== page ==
In every tested grade except sixth, Duval students’ English language arts passing rates and math passing rates exceeded charters.’

“You can see that our schools are improving at a faster clip,” said Duval Superintendent Nikolai Vitti.

There were exceptions, where charters decisively outperformed district schools.

In sixth grade, 48 percent of charter school students passed math, compared to nearly 40 percent at district schools.

In algebra 1, charter schools passed 53 percent of students, 5 percentage points more than the district’s 48 percent. In Florida, high school students need to pass algebra 1 to graduate.

Also, in geometry, the difference between charter and district schools was about 19 percentage points; nearly 56 percent of charter school students passed compared to 37 percent of district students.

(The comparisons are estimates, because Florida obscures scores in grades with few students to protect their identities. That affects charter schools more than district school data.)

Charter schools are independently operated schools that compete with the district for students as well as state and federal tax dollars. Charter school students take the same tests as students in traditional public schools.

Charter advocates will leap to celebrate the grades and subjects where charters got higher scores than public schools, but it should be remembered that charters (unlike public schools) are free to choose the students they want and free to throw out the students they don’t want. They should be superior across the board, but they are not.

This is one of the few articles I have read that acknowledges that charters “compete with the district for students as well as state and federal tax dollars.” Many people do not realize that charters–even low-performing charters–drain money from the public schools.

An insider in the Florida Department of Education leaked confidential information to this blog.

She writes:

The Florida Department of Education requires that 3rd grade students be promoted to fourth grade if they score Level 1 on the state reading test score or at least at the 45th percentile on the SAT 10. Or they may present a portfolio showing they meet grade level standards. How did the Florida Department come up with the score at the same 45th percentile as the bar? How did they set the bar? Have they mislead Floridians?

Attached is a study that shows that the Florida Department of Education set a standard above Level 2 to promote students:

“In order to promote a student from grade 3 to grade 4, the student should be at least in FCAT reading achievement level 2 or above. In other words, the student’s FCAT-SSS scale score should be higher than 258. The concordance table provides an equivalent Stanford 10 scale score that is 591, or the 25th national percentile on Stanford 10.”

See the report here.

Last month, a grand jury in Florida indicted employees of Newpoint Education Partners and three other companies for grand theft, money laundering, and other crimes. The company, started by former employees of the White Hat management company in Ohio, lost the charters for several schools that it was running where the alleged crimes occurred.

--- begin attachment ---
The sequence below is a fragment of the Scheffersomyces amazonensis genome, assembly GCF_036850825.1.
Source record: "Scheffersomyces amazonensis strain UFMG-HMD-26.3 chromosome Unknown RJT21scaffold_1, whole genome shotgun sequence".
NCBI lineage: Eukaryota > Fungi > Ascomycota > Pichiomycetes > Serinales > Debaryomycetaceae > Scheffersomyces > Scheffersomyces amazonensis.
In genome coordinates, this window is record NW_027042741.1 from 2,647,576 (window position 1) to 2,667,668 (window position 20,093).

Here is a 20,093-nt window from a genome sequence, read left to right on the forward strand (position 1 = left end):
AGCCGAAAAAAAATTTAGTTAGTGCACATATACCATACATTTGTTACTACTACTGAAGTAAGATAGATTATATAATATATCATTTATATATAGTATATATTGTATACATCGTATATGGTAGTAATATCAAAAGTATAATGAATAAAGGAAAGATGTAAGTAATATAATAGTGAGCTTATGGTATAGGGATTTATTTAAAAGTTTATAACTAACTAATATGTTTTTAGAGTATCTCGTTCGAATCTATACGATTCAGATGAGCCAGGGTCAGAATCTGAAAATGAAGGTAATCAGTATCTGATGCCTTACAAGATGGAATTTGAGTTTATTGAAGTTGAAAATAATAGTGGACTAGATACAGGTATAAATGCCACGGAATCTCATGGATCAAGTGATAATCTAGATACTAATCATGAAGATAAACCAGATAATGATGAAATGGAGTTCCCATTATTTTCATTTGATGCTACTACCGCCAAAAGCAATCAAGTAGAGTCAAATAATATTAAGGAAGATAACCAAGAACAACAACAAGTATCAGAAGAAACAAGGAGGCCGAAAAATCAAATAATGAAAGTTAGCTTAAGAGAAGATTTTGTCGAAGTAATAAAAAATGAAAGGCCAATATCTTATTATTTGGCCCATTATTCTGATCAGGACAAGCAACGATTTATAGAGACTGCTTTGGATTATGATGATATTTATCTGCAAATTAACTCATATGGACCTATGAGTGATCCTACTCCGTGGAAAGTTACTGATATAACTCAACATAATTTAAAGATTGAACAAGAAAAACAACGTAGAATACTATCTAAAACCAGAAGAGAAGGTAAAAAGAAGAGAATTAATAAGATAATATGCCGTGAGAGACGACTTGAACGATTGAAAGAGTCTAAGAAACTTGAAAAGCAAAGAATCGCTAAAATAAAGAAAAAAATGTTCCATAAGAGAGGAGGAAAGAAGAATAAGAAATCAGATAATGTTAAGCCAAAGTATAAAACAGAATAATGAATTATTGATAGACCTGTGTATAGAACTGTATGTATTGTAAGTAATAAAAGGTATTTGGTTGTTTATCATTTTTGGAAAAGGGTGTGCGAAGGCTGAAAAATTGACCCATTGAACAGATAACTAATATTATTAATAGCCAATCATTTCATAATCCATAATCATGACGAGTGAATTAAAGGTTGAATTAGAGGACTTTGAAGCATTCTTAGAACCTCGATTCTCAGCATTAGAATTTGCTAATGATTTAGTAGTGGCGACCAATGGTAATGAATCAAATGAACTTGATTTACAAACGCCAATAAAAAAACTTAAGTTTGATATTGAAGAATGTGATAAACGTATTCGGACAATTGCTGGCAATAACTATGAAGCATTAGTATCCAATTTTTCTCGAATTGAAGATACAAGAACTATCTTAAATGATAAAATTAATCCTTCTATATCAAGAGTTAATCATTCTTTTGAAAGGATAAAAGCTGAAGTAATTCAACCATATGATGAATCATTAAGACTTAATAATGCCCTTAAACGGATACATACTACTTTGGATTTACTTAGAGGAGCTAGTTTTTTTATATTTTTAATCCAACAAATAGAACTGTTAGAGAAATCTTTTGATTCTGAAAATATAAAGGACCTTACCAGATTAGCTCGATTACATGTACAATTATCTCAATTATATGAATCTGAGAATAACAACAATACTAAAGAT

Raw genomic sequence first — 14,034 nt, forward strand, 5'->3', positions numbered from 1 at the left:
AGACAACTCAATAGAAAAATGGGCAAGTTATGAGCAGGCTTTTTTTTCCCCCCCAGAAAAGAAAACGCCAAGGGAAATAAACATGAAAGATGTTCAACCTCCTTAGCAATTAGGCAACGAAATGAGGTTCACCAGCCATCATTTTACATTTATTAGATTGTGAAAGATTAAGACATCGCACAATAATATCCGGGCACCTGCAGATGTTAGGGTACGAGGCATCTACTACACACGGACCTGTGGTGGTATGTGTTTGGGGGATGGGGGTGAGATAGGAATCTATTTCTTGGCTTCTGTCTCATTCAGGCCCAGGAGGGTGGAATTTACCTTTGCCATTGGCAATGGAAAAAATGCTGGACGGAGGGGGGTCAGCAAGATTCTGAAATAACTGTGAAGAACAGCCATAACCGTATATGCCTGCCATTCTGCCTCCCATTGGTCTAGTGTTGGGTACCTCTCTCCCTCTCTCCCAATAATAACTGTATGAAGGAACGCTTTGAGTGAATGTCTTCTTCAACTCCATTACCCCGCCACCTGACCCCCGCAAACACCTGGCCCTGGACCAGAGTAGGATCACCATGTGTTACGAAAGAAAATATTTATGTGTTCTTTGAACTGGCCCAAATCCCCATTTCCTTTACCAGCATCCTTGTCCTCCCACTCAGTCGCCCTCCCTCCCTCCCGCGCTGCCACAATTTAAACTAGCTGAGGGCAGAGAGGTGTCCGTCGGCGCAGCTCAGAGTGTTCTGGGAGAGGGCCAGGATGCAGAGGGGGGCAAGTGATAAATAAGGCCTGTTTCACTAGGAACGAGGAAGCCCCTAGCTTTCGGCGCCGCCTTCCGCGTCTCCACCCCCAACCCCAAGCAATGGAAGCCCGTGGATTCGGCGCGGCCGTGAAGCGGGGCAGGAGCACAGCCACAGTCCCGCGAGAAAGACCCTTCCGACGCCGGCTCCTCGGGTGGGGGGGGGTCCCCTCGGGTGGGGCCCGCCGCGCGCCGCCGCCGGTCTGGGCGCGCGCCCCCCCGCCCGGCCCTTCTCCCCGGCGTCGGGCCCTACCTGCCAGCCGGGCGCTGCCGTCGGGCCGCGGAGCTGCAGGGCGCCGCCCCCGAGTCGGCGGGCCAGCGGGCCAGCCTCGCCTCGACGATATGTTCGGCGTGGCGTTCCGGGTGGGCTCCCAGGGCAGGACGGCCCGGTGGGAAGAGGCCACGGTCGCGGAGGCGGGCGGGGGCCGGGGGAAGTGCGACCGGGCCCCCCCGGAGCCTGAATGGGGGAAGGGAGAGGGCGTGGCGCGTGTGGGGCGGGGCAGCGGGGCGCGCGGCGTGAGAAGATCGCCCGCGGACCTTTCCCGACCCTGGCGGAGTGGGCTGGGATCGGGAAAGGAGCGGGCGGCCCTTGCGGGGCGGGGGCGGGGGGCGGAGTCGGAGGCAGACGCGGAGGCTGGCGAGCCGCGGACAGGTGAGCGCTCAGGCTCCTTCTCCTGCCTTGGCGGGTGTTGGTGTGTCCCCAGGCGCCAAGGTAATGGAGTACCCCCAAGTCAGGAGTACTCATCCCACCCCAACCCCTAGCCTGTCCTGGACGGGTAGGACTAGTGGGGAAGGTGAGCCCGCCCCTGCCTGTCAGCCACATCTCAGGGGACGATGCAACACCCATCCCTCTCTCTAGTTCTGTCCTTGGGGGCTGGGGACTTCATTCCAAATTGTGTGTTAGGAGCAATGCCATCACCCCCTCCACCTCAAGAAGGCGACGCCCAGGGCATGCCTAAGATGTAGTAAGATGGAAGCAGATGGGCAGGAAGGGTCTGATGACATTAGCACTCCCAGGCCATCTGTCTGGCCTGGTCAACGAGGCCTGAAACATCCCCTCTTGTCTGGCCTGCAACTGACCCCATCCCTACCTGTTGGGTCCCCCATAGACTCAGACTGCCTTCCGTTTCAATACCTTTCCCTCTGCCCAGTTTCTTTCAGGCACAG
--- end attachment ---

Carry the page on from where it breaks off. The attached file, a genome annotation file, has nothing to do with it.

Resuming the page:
Now, two more charter schools are cutting their ties with Newport, following an investigation by a local TV news station.

One week after an 8 on Your Side investigation uncovered $235,000 in bogus school loans, two charter schools funded with state tax dollars in Jacksonville have decided to sever ties with a for-profit management company we’ve been investigating for months because of the financial chaos it helped create in Pinellas charter schools.

The Jacksonville charter school loans by Newpoint Education Partners which are cited in a 2015 financial audit do not exist, something that caught even the treasurer of San Jose Preparatory High School and Academy by surprise after 8 on Your Side uncovered and reported it.

Are there any law enforcement officials in Jacksonville, or is it left to the media to investigate criminal activity?

A high-level official in the Florida Department of Education sent the following message; she was concerned about the secrecy surrounding the tests and their lack of alignment to what teachers are teaching. Needless to say, she requested anonymity.

Here are a few of the facts about the test that parents may not know:

The Florida Department of Education is days away from releasing students test results in grades 3-10 and weeks away from grading schools based upon a battery of tests that lack transparency and alignment to the resources available to teachers in Florida schools.

1. The Florida Department of Education refuses to provide the reading level for the reading test. The Florida Legislature requires the 300 lowest performing schools on the ELA reading test to provide an additional hour of reading instruction each day. Secrecy means schools and students will continue to fail. Florida has a reading retention policy for 3rd graders and graduation requirement for 10th graders but it refuses to provide the actual level of the test to anyone.

2. 50 % of the content on the state science test in grades 5 and 8 changes each year. Teachers never know what will be 100% assessed on the test. Teachers are told “teach everything!” To look at a sample of benchmarks that are annually assessed and those that may be assessed go to http://www.fldoe.org/core/fileparse.php/5682/urlt/0077913-fl09g5sci.pdf page B-1